Best Intentions

Hundreds of people with good intentions are putting forth their efforts into what is known as education reform. The disappointing irony is how often good intentions can result in destructive unintended consequences.

A February 4, 2013 post by Jeff Bryant on the National Education Policy Center website examines a couple of different possible unintended consequences, all of which were brought about by the same thing: money.

The last decade has seen a heavy influence of free market economics in the world of education reform. Fulfill a prescribed metric and your school district is rewarded with funding. Miss the targets and the district is penalized. Worst case scenario as with No Child Left Behind are the unfunded mandates: metrics that districts must meet to maintain current funding levels, with no assistance – monetarily or through proven policy – to help the districts meet the targets.

Money is a curious motivator, particularly when the access to dollars comes from the government. Take, for example, the Foundation for Excellence in Education (FEE) detailed in the Jeff Bryant post. For example, in Florida education reform policies were created encouraging school choice, and online education. Then, as reported in The Nation magazine,  “[Former Florida Governor Jeb] Bush’s top aide at his foundation, Patricia Levesque, communicated with school officials to urge them to use a company called SendHub, a start-up that uses cloud computing and text messages. Bush, according to TechCrunch, has a modest “five-figure” investment in SendHub. Garrett Johnson, the founder of SendHub, previously worked for Bush and still serves on the board of Foundation for Florida’s Future, another Bush-run education nonprofit.”

Other conflicts of interest are easy to uncover in the web of what firms receive contracts for education initiatives. In the quest to do the right thing, in finding new and novel ways to educate our children, however, an interesting paradox arises, as unwittingly and recently voiced by Minnesota State Representative Paul Marquart. “Any new dollars that go into the system must go to strategies and efforts that have a proven record of improving student performance and closing the achievement gap.”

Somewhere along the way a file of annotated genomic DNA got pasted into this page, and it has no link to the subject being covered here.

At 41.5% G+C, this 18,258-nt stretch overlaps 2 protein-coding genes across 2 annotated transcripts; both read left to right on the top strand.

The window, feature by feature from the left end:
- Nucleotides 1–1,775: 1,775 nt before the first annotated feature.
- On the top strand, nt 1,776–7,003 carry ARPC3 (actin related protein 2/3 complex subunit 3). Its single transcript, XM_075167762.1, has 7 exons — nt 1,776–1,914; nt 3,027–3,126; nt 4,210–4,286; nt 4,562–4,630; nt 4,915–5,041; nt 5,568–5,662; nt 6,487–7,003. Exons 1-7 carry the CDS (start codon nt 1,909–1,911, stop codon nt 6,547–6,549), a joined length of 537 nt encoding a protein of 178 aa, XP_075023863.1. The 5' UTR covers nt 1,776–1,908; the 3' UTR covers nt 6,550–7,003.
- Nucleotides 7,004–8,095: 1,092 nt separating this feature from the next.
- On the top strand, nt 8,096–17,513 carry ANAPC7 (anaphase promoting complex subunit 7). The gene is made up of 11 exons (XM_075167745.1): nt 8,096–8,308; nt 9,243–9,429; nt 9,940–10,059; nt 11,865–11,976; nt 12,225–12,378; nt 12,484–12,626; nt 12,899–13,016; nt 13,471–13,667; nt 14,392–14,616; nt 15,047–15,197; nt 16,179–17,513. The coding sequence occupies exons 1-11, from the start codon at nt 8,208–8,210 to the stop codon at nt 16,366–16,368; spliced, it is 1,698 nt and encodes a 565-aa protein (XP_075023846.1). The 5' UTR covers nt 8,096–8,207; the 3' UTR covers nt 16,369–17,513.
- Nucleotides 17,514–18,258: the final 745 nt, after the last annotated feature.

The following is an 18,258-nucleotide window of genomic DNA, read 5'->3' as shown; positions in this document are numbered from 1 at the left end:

The paradox? How do you create a proven record of improving student performance without first implementing it? And how do you get the dollars to implement a program if it’s not yet proven? Really, why would you implement an unproven program?

Given this paradox I can see why contracts are awarded to firms with potential conflicts of interest, or obviously unfair connections to decision makers. Trust.  If you’re about to put money into an untested online education initiative, and you give the contract to a friend, or business partner, there is theoretically accountability: most people want to do right by their friends or close associates.

Or there can be complacency because you know your friend or close associate would give you the business regardless, and, because the new initiative is unproven, there’s not as much personal risk if it fails: the general public will be more lenient in judging something that was based on best intentions.

So does this mean best intentions are not enough?

Leave a Reply